The Perils of Physician Referrals
Poor dietary habits, work-related stress, smoking and physical inactivity are key risk factors for disease. Physicians continually advise patients to remedy these habits and, since regular activity is one remedy, doctors may refer patients to PFTs for an exercise program. But beware: As a PFT, you are under a legal duty to design and demonstrate only training regimes. You are not a physician, a psychologist or a pharmacist. To act as such is to unlawfully practice medicine, a criminal offense punishable by jail time in most states. California, for example, enforces the ACC (Association of Corporate Counsel) Business and Professions Code, section 2052, which states that a person is guilty of a crime if he or she “practices or attempts to practice, or . . . advertises or holds himself or herself out as practicing, any system or mode of treating the sick or afflicted . . . or who diagnoses, treats, operates for or prescribes for any ailment, blemish, disorder, injury or other physical or

The Complications of Clinical Certifications
As insurance companies continue to limit coverage, causing patients in physical rehabilitation to make fewer doctors’ visits, trainers become a primary avenue for patients’ physical activity programs (Schnirring 2000). Some professional organizations have recently introduced socalled “clinical” certifications for trainers who work with patients with specific medical conditions, such as diabetes, cancer, coronary artery disease, orthopedic problems and AIDS, all of which are overwhelmingly medically oriented (Williams 2000). Although such certifications may be well merited, they carry potential legal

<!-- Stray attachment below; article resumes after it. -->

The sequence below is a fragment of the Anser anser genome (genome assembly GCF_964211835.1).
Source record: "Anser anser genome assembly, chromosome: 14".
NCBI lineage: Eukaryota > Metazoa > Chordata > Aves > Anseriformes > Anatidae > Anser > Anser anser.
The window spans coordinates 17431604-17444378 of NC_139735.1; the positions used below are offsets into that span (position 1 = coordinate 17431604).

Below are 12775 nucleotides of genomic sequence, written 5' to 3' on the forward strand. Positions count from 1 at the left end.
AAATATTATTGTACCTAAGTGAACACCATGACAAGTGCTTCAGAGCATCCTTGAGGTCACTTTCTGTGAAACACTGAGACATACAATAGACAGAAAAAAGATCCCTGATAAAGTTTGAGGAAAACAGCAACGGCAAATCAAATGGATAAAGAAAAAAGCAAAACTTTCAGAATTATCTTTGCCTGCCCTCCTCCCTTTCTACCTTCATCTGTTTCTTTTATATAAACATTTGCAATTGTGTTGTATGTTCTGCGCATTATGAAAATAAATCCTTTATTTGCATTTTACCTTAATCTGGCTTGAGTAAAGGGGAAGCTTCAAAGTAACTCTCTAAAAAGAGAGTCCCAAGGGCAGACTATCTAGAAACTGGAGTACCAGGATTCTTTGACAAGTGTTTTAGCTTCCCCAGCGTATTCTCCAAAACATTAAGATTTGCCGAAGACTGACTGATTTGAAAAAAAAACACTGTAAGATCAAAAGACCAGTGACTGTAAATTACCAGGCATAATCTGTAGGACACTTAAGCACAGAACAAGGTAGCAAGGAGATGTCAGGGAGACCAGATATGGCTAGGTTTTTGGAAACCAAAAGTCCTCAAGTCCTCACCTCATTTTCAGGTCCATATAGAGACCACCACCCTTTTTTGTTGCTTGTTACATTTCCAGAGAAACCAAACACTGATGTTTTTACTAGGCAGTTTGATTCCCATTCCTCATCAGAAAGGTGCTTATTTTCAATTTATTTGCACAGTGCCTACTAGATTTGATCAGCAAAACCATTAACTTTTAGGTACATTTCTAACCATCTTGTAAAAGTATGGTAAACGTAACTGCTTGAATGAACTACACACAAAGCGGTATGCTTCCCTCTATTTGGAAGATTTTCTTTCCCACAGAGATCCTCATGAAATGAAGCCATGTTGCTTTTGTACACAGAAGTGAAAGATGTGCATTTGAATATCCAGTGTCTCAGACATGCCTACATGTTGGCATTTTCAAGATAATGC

Remaining Within Your Scope of Duty
You are legally permitted to perform one task: Plan and implement exercise programs. You should not do the following: I Diagnose illnesses or injuries, including

Se p t e m b e r 2 0 0 5 ID E A Tr a i n e r S u c c e ss

sports-related injuries, however minor.
I Recommend dietary supplements, in-

cluding protein powders.
I Counsel clients with regard to eating

disorders or emotional food binges. All these tasks are limited to licensed physicians, pharmacists, dietitians and psychologists. For a PFT to perform these tasks is to risk legal liability.

Rather than giving clients advice you are not authorized to give, provide them with the names of specialists who can be of service, and perhaps even arrange a complimentary consultation. Clients will appreciate your sincere interest in their well-being.
Sean Riley, a licensed attorney, earned his JD from Loyola Law School and works as an exercise physiologist in Los Angeles, California. He earned his master’s degree in exercise science from California State University, Long Beach, where he was awarded the Graduate Dean’s List Award, the university’s top honor. Contact him at [email protected].